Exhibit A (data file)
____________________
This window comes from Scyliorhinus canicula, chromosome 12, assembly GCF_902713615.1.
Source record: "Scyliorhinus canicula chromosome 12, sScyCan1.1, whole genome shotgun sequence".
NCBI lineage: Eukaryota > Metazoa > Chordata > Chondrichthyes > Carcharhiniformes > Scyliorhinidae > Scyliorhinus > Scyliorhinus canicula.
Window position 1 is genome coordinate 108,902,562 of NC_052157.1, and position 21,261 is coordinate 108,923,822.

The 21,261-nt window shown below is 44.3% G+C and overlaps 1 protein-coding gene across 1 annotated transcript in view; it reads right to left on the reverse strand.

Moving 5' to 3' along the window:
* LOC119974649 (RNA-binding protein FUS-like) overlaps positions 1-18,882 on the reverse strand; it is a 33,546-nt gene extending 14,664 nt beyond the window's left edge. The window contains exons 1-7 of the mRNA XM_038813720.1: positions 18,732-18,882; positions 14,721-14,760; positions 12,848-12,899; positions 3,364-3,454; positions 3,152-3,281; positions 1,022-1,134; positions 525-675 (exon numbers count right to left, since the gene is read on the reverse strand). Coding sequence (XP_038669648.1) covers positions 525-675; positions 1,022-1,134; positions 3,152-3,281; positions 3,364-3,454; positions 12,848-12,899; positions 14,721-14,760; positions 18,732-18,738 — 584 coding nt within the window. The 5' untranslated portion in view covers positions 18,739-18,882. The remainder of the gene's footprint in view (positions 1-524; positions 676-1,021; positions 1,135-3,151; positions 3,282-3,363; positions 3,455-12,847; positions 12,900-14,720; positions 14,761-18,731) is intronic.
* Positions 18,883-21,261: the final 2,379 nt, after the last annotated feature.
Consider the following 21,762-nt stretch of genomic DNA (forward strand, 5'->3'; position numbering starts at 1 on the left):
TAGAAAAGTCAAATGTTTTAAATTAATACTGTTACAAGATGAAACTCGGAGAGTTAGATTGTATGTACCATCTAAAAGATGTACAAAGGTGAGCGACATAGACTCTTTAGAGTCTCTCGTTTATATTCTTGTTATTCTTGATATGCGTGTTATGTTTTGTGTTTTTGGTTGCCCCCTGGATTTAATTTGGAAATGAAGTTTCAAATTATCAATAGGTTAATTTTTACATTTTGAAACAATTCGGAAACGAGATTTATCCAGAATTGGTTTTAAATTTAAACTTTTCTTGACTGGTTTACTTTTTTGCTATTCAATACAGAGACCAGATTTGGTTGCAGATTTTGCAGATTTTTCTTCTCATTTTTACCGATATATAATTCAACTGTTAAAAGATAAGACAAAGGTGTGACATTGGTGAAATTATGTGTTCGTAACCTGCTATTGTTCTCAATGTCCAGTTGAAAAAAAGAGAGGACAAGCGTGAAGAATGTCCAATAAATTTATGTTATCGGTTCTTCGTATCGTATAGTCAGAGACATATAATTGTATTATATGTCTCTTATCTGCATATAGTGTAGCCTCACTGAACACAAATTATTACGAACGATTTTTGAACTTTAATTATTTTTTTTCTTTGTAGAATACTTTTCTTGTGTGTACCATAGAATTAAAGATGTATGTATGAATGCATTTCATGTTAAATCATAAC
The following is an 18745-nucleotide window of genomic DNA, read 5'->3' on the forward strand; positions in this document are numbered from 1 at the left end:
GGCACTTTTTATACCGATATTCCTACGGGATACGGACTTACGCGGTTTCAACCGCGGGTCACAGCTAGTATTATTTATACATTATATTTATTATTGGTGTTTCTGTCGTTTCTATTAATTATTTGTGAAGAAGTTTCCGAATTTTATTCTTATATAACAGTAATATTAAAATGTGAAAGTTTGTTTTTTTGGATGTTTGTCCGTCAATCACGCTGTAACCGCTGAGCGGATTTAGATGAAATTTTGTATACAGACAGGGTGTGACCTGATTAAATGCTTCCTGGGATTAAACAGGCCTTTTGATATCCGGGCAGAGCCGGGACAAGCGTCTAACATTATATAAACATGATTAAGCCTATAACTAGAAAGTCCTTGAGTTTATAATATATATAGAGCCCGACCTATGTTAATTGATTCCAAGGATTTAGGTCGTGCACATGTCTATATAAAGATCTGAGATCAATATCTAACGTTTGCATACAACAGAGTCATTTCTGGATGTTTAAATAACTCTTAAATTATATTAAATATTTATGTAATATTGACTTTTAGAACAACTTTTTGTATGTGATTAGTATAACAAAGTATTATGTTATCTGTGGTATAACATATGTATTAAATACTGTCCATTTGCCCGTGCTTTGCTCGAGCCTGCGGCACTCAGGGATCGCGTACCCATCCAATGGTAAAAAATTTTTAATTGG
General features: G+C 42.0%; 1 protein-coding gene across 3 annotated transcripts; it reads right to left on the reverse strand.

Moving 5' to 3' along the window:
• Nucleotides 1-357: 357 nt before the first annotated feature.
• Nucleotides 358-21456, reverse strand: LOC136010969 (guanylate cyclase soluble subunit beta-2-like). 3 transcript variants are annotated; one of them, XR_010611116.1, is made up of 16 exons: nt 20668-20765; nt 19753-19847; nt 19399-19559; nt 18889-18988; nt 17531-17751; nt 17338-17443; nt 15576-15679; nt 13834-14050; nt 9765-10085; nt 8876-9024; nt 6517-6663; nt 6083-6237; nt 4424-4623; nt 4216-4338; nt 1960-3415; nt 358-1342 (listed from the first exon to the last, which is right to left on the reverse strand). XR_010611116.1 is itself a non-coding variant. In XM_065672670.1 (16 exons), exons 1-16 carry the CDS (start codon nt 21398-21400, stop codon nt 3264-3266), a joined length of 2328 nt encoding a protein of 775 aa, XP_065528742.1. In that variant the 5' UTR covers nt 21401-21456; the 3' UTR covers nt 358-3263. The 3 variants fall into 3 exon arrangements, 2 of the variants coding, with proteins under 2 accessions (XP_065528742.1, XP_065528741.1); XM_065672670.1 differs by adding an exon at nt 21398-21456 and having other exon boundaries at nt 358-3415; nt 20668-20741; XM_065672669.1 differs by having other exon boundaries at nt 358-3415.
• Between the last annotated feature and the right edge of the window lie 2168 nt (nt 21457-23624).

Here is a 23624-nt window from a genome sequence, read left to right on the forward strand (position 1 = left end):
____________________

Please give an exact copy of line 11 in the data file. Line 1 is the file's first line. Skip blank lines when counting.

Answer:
The following is an 18745-nucleotide window of genomic DNA, read 5'->3' on the forward strand; positions in this document are numbered from 1 at the left end: